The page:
Now, three homes and a garden may not sound like much, but others have been quick to see the potential. A group of architects and city planners in Amsterdam started a project called the “Detroit Unreal Estate Agency” and, with Mitch’s help, found a property around the corner. The director of a Dutch museum, Van Abbemuseum, has called it “a new way of shaping the urban environment.” He’s particularly intrigued by the luxury of artists having little to no housing costs. Like the unemployed Chinese factory workers flowing en masse back to their villages, artists in today’s economy need somewhere to flee.

But the city offers a much greater attraction for artists than $100 houses. Detroit right now is just this vast, enormous canvas where anything imaginable can be accomplished. From Tyree Guyton’s Heidelberg Project (think of a neighborhood covered in shoes and stuffed animals and you’re close) to Matthew Barney’s “Ancient Evenings” project (think Egyptian gods reincarnated as Ford Mustangs and you’re kind of close), local and international artists are already leveraging Detroit’s complex textures and landscapes to their own surreal ends.

In a way, a strange, new American dream can be found here, amid the crumbling, semi-majestic ruins of a half-century’s industrial decline. The good news is that, almost magically, dreamers are already showing up. Mitch and Gina have already been approached by some Germans who want to build a giant two-story-tall beehive. Mitch thinks he knows just the spot for it.

Toby Barlow is the author of “Sharp Teeth.”

Thursday, March 19, 2009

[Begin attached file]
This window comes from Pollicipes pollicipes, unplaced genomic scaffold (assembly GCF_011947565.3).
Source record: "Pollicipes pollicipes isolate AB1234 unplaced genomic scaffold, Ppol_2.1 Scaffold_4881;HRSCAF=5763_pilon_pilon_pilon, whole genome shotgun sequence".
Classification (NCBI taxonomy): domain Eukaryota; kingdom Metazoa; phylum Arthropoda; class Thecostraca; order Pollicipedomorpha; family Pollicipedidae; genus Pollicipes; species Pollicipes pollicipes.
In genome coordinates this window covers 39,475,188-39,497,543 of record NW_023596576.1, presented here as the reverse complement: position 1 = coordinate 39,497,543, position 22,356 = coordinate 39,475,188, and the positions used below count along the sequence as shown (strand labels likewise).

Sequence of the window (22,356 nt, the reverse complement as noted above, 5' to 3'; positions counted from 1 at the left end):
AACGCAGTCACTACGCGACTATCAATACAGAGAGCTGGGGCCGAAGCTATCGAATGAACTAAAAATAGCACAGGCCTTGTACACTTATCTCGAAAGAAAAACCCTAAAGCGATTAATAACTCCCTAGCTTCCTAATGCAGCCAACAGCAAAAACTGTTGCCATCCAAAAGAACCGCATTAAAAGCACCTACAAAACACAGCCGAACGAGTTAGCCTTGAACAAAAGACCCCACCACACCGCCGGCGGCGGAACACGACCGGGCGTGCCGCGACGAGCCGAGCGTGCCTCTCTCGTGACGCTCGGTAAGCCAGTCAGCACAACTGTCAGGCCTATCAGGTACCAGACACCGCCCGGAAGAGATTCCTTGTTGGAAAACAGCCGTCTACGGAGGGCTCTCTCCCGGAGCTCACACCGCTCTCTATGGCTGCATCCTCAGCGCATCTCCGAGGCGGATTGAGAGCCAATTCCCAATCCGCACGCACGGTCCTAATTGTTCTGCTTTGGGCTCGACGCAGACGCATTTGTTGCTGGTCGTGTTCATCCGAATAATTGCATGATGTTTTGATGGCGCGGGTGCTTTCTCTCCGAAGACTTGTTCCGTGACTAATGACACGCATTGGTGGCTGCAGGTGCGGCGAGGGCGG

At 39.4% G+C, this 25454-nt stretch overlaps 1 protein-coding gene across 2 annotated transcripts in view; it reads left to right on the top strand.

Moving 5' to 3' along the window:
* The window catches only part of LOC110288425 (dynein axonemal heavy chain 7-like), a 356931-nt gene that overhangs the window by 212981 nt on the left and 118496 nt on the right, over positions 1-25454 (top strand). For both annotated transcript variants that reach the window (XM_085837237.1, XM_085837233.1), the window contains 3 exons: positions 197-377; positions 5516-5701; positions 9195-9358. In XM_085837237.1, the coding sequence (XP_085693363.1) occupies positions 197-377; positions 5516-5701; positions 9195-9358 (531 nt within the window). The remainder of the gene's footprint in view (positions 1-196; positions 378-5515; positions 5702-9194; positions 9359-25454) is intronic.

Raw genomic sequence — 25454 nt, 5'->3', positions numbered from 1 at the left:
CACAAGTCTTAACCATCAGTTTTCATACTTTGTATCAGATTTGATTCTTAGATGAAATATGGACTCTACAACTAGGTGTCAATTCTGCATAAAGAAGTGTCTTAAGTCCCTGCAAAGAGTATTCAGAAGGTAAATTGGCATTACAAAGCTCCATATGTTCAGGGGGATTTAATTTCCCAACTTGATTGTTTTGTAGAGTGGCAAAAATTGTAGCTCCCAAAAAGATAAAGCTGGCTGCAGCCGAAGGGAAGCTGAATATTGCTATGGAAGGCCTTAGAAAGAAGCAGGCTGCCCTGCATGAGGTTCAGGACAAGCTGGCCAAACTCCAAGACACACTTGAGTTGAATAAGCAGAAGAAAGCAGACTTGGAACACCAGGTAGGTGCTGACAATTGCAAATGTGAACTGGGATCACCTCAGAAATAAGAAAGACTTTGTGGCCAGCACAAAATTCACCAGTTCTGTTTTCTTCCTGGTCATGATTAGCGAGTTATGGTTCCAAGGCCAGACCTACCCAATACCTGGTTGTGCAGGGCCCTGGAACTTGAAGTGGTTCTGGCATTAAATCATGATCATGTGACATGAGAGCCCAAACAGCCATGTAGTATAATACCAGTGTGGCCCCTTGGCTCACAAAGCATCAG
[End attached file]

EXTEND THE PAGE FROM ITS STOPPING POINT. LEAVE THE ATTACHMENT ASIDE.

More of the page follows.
Media Hits RSVP Warren

These are the media hits from the RSVP event. In
addition to the story that ran in the Warren Weekly, Arjen Oosterman was
featured in metromode and Alexander D'Hooghe and Ole Bouman were featured in a Michigan Now radio spot Dutch Ideas to Remake Detroit and Lucia Tozzi from Arbitare also wrote a travelogue of her experience here.

Tuesday, March 17, 2009

Old space for new ideas: An embarassment of a certain type of richness

In 'How Buildings Learn..' Stewart Brand writes lovingly of adaptive re-use versus big box solutions. New ideas, he reasons, benefit from the flexible and adaptable spaces of malleable old buildings, while old ideas demand the support of their own structures. Witness a failed KMart, Roy Rogers or other retail solutions housed in constructions limited by their aspirations as they sit vacant.

Detroit has a wealth of these--pictured above is the Russell Industrial Center just at the Clay Ave exit of I-75. One million square feet on 10 acres, a once 30-year headquarters of Leona Helmsley's underknown direct mail empire (less glamorous than her hotel business) the Russell is home, creative incubator, studio space for an eclectic creative community including poster designers, architects, glass blowers, incense makers, host to open houses and parties that always make me think Detroit must be the most happening city on the planet.

Pictured from bottom up to the top: Tower visible from the road, 'the bridge' the fabulous elevator and the courtyard. I'll put up some images of the Packard Plant soon--Detroit's industrial infra structure is waiting and ready, a great host for new ideas.

Friday, March 13, 2009

What the *#&! is Social Design?

In San Francisco? Check out the exhibit and report answers.

Wednesday, March 11, 2009

Forgotten Detroit

Yet another site with beautiful photographs of beautiful but decrepit buildings... ruins actually...

Tuesday, March 10, 2009


Daily Kos reported on 'Bushvilles' recent development of shanty towns in the US which remind of the 'Hoovervilles' in the time of the Great Depression. Click here to see the YouTube film.

Monday, March 9, 2009

"A Strange, New American Dream"

The Detroit Unreal Estate Agency received a mention in the New York Times, in an op-ed piece about Design 99 and "the $100 houses" for sale in Detroit. The piece, authored by Toby Barlow, points out that Detroit is not simply a city in decline, but is, simultaneously, a "vast, enormous canvas where anything imaginable can be accomplished": the site for realizing "a strange, new American dream." We might want to discuss whether the opportunities in Detroit are, in fact, "limitless," but we can only celebrate Barlow's acknowledgement of the city's potentials.

Sunday, March 8, 2009

Evil Twins

or how we're fooling ourselves to think we've reached the post-dialectical.
Gorgeous images by Camilo Jose Vergara. Check it out!